“Bonds are a slowly sinking ship,” a very successful financial professional said to me in the beginning of October 2018. Let’s see how bonds have done since then, as represented by the Barclays US Aggregate Bond Index.
It’s clear that the Barclays US Aggregate has gone up in value. Although, I can understand why it wouldn’t be expected to.
The Federal Reserve began raising rates on December 17, 2015 and was expected to slowly increase the fed funds rate over time until rates were “normalized.” The common consensus was that existing bonds would lose value as the Federal reserve increased rates… “a sinking ship” as the above-mentioned financial professional called it.
Despite this expectation, bonds should have remained an important element of portfolio construction. Bonds with good credit ratings are less volatile than stocks and can help lower the overall risk of a portfolio. However, it is difficult to defend a position in bonds if they are viewed as “a sinking ship.” Some investors abandoned prudent diversification because of this expectation.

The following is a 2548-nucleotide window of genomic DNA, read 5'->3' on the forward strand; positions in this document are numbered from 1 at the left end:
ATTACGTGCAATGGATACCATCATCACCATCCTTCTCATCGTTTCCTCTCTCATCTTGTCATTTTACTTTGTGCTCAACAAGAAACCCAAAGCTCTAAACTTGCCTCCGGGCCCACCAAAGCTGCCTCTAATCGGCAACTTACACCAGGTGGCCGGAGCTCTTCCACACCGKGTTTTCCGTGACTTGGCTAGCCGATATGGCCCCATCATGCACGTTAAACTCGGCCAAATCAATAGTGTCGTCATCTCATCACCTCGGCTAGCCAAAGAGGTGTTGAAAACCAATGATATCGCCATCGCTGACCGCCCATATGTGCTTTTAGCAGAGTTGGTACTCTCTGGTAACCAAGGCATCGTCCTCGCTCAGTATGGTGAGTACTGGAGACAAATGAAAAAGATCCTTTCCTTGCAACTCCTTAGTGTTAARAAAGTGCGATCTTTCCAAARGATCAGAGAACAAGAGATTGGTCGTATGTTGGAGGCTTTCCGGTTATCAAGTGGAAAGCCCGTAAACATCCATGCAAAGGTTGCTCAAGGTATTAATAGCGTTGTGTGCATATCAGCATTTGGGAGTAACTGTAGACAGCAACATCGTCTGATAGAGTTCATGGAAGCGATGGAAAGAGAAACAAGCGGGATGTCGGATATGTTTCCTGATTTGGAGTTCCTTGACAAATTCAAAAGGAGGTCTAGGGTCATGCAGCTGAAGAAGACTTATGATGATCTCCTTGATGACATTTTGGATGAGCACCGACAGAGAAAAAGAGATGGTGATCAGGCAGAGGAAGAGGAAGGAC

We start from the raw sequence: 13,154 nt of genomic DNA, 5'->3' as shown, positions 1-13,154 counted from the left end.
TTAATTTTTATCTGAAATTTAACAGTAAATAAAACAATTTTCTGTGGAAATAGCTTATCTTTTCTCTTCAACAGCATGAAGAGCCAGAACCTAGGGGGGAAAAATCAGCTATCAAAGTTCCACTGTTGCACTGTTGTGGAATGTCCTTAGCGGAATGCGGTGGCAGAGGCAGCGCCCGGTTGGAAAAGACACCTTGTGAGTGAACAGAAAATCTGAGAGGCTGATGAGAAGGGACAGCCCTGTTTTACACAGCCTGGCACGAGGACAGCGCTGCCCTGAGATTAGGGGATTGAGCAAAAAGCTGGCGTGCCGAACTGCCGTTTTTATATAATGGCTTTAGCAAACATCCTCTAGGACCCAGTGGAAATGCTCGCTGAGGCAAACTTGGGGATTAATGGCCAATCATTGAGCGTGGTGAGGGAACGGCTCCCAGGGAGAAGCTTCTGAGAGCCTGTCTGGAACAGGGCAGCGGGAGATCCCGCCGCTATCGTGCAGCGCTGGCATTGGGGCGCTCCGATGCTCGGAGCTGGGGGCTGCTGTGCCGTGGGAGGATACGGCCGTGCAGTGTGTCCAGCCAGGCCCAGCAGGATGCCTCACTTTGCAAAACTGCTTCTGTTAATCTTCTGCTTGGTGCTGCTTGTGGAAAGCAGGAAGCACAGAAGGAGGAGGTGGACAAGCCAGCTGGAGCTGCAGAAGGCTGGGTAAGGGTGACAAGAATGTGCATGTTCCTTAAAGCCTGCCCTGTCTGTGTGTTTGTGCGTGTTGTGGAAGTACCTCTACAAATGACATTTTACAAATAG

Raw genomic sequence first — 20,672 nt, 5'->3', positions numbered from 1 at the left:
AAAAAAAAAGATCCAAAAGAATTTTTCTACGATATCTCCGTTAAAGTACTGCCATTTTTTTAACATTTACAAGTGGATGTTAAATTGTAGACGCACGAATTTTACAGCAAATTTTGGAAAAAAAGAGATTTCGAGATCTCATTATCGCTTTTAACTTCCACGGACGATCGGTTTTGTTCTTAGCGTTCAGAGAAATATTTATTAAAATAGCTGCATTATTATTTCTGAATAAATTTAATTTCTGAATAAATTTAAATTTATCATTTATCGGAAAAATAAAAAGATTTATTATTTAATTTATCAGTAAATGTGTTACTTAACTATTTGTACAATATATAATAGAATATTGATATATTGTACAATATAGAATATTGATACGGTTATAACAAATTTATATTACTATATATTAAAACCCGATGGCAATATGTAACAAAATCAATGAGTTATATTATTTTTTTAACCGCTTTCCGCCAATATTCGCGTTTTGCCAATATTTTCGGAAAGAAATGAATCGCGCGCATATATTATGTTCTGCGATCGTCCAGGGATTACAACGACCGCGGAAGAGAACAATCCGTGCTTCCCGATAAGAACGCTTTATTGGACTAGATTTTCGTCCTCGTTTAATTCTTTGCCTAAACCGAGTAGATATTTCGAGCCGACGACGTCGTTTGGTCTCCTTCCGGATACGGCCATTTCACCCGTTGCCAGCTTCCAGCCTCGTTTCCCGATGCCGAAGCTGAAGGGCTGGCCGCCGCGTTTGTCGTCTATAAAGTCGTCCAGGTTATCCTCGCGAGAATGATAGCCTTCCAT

What no one expected, however, was for the Federal Reserve to put a pause on raising rates, and even hint at the possibility of cutting rates. Without the expectation of rates continuing to rise, bonds prices were pushed up, resulting in the performance shown in the chart above.
On June 20th, the Wall Street Journal ran the headline, “A 10-Year Treasury Yield Below 2% Is Something Almost Nobody Saw Coming.”
“Something Almost Nobody Saw Coming” seems to be a familiar phrase in investing, and the reason why we build diversified portfolios. No one knows what is going to happen in the future, and whoever claims to know is foolish. So, it is often best to build a portfolio that could weather a range of possibilities.